This Time It’s (Not) Different
On the False Uniqueness Effect
Moneyball is a fortnightly newsletter from Koble exploring the limitations of human decision-making and their implications for startup investing.
We’ve spent two years developing our groundbreaking algorithms, which discover early-stage startups that outperform the market and predict their probability of success.
🧠 Mental Model #27 – False Uniqueness Effect – This Time It’s (Not) Different
📖 Investor reading – Mustafa Suleyman and Eric Schmidt: We need an AI equivalent of the IPCC – One of the biggest startup failures of all time, and venture capitalists haven't learned a thing – The SPVs Behind Venture Capital’s Biggest Bets
💬 Some tweets – “Idea” founders outsourcing tech are not getting funded any more – People at the upper bounds of intelligence – Guys making $250k per year
This Time It’s (Not) Different
We all like to think we’re unique. But how different are we really?
False Uniqueness refers to our tendency to overestimate our differences versus other people. Typically this entails underestimating the desirable qualities of others in comparison to ourselves.
It’s measured by looking at the difference between estimates that people make about how many of their peers share a certain trait, and the actual number of peers who report these traits.
The first mention of this phenomenon can be attributed to Linda Perloff and Philip Brickman, who in 1982 identified the “False Uniqueness Effect” when looking at how people perceive their own vulnerability to future events such as illness or death.
Since then, this effect has been explored and measured in a variety of contexts, such as psychological fear, honesty, athleticism, management, even driving.
Jerry Suls and Choi K. Wan have noted:
“A person expresses false uniqueness, an inaccurate social comparison, when that individual perceives that differences between his or her own attitudes, abilities, and behaviors and those of others are larger than they really are.”
Someone who is clinically depressed may not be aware that many other people experience profound sadness, and thus may feel that their suffering is more severe than that of others.
And students with high grades may overestimate the extent to which their academic achievements will open the doors to prestigious universities or jobs, because they’re not aware of the sheer volume of qualified applicants against whom they are competing. This year, Blackstone received applications from 62,000 candidates for 169 first-year analyst positions. How many of those applicants rated their chances of being hired?
The flip-side of this cognitive bias is the False Consensus Effect, in which people overestimate the extent to which their attitudes and behaviours are typical compared to those of others.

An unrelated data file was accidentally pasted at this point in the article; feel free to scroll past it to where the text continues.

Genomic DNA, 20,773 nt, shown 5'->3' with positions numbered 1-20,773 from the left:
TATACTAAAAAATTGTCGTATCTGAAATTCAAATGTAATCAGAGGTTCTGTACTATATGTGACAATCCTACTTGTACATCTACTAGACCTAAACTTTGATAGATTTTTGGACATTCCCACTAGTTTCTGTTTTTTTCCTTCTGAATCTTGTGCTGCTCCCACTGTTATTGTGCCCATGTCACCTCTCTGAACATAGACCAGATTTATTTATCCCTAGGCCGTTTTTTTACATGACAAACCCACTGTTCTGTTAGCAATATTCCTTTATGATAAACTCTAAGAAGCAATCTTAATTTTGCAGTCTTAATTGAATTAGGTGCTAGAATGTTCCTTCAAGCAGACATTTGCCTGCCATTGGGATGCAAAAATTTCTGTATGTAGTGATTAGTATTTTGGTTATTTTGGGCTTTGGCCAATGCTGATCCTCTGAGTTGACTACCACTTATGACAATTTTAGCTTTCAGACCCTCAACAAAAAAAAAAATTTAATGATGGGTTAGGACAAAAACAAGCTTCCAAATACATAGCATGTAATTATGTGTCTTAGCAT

People like to pick and choose – they tend to attribute False Uniqueness to their desirable traits, but apply False Consensus to their negative ones.
We think we’re unique, but we’re not. This irresistible delusion pervades Venture Capital, affecting startups and investors in equal measure.
Startups love to talk about secrets, USPs, and unfair advantage. And yet, pitch decks are eerily homogeneous. Guy Kawasaki’s 10-side format (subject to some harmless inflation from founders who refuse to “murder their darlings”) has become the norm.
The language that founders use to talk about their products, business models, and company cultures is pretty uniform; testing, iterating, moving fast and breaking things…
And these days – the era of the low barrier to entry – it’s rare to find a startup doing something totally unique, even in capital-intensive industries like deeptech and clean energy. Most are competing with others in their niche, however narrow they have chosen to make it.
Implications for investors
Investors are even more prone to False Uniqueness. And the cut-and-paste VC website is the ultimate manifestation of homogeneity.
Websites are awash with buzzwords, with firms claiming to be founder-centric, operator-led, hands-on, and obsessed with helping startups. It makes no sense to frame these standard-issue traits as differentiators. VCs’ websites say “we are different”, but they scream “WE ARE THE SAME”.
In reality, Venture Capital is one of the most homogeneous industries out there. All funds are variations on the same theme (with the same tried and tested fee structure).
There is a Power Law, but it extends only to people and returns, not business models and brand positioning.
Work with Koble
At Koble, we’ve spent two years developing our groundbreaking algorithms, which discover early-stage startups that outperform the market and predict their probability of success.
We’re working with forward-thinking angels, VCs, family offices, and hedge funds to re-engineer startup investing with AI. If that resonates, get in touch.
🤖 Mustafa Suleyman and Eric Schmidt: We need an AI equivalent of the IPCC – “Trust, knowledge, expertise, impartiality. These are what effective, sensible AI regulation and safety will be built on. Currently they are lacking.”
☢️ “One of the biggest startup failures of all time, and VCs haven't learned a thing” – WeWork just isn’t working anymore, and the venture capitalists who backed the company when it was a high-flying startup haven't learned a thing from its disaster.
💰 The SPVs Behind Venture Capital’s Biggest Bets – You might have noticed that Thrive Capital has made a number of bold bets this year, leading massive investments in Stripe, Ramp and OpenAI – and SPVs are a key part of the strategy.
“He who would learn to fly one day must first learn to stand and walk and run and climb and dance; one cannot fly into flying.”
― Friedrich Nietzsche
Regards from your [unique] startup investing AI,
Koble is re-engineering startup investing with AI, applying quantitative strategies that have disrupted public markets to early-stage startup investing.